I was asked – well, that’s my interpretation of the incident – in revisiting my artistic past, my dead ends – to pay attention to focus.
Is focus the same as theme? As nouns, yes. Focus is also a verb. To focus. An action word. It requires the action of thinking.
Deliberate thinking. The sort of thinking that requires deliberate action, deliberate arranging – taking control of – the space and time in which to think.
I’ve been thinking. About my past artistic dead ends. And I saw that they weren’t dead ends but crossroads I turned away from, unable, for lack of focus, to choose which road-less-travelled to take. And there are millions at each cross-roads, aren’t there?
I’ve been thinking about the images I’m using in these small encaustics. About what drew me to take photographs of leaves being wind-tossed about the surface of a small pond, of the endlessly shape-shifting reflections of the trees that overhung the pond-as-mirror, their constant coming into and out of focus. A pond in front of a pretentious pretend Chinese Pagoda (designed by Fragonard) in the town of L’Isle-Adam, near Paris.
And why I felt drawn to include in my little history of the town and its forest, in which I loved to walk, the story of a woman who lived and died in the 1600s and who, as a girl, was tossed from France to Canada as a fille du roi (child of the King) by forces beyond her control, just like those harried leaves and tormented reflections; a woman who gave birth to 13 children, the first in her teens when she was unmarried, most of whom she lost to death; whose road ran out when she was discovered frozen to death on a bridge of the Beaufort River.
The woman – Marguerite Boucault – may have had, may not have had, a connection with L’Isle-Adam. The connection is only in her maiden name of Boucault, which is the same as the name of a path through the forest of L’Isle-Adam. I tried to find the origin of its name. I went to the tourist office. An assistant phoned a local historian. To my embarrassment and shock, I burst into tears in the telling of the woman’s story.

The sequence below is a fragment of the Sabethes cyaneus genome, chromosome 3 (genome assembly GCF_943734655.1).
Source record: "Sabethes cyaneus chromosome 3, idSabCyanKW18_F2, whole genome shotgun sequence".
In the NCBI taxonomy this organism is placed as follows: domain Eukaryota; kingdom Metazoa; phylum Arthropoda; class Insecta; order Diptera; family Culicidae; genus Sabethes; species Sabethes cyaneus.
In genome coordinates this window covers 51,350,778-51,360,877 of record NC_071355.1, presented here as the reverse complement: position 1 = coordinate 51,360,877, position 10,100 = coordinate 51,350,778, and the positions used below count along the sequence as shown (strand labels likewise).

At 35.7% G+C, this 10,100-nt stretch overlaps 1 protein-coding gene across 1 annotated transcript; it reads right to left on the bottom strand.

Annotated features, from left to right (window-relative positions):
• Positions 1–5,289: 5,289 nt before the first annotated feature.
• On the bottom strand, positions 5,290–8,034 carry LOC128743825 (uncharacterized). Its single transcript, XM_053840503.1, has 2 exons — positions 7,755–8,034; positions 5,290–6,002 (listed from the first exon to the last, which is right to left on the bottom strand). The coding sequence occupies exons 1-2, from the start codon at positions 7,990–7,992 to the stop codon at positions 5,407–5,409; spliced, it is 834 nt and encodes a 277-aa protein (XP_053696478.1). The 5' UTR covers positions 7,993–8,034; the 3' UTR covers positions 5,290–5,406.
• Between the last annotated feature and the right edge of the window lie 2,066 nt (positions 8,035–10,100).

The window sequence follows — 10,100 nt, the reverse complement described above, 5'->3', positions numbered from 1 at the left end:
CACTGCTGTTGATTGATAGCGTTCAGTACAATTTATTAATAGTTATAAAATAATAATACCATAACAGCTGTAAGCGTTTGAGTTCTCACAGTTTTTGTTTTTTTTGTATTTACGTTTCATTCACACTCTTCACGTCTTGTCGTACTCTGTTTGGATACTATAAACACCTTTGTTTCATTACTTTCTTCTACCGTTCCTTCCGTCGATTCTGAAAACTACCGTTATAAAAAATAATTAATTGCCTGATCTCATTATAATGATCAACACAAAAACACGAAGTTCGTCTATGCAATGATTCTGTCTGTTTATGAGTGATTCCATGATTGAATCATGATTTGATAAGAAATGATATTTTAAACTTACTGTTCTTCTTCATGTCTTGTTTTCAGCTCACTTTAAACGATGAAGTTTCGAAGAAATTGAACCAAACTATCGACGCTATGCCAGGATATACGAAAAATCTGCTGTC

I’ve made several of these small works. More is in the pipeline. I love that I can trap this story and its resonances with my own, in wax. That I can look through the glossy and glassy layers into that world, those worlds. Surfaces of frozen tears. And that I can look any time I like at the encapsulated chaos, tragedy and triumph. And this begs questions about control:
How much of our lives can we truly say we control? When we aren’t in control, who or what is? How much art is driven by the need to control and contain? To stave off?
“Once the body had been dried, using salt or natron, the wound was closed and a plaque of wax or gold bearing a wedjat eye was placed over it, held in position by molten resin. The wedjat eye symbolized the left eye of Horus which was plucked out by Seth during a conflict over the throne. It was magically restored by the gods, and was regarded as a powerful protective amulet.
The wedjat eye was thought to heal the wound by magic and protect the body from demons, who might try to enter it through the incision. The plaque was often made of gold, which does not tarnish, thus the protection was believed to last forever. Wax also had protective associations for the ancient Egyptians, and was also used for figures of enemies or demons which were ritually destroyed.”
I’m thinking of all the bits of me that are still standing at crossroads, waiting for me to return and choose the road. And I’m looking forward to welcoming myself back to myself at different times and crossroads. That’s quite a quantum thought.
Are you in the process of revisiting yourself?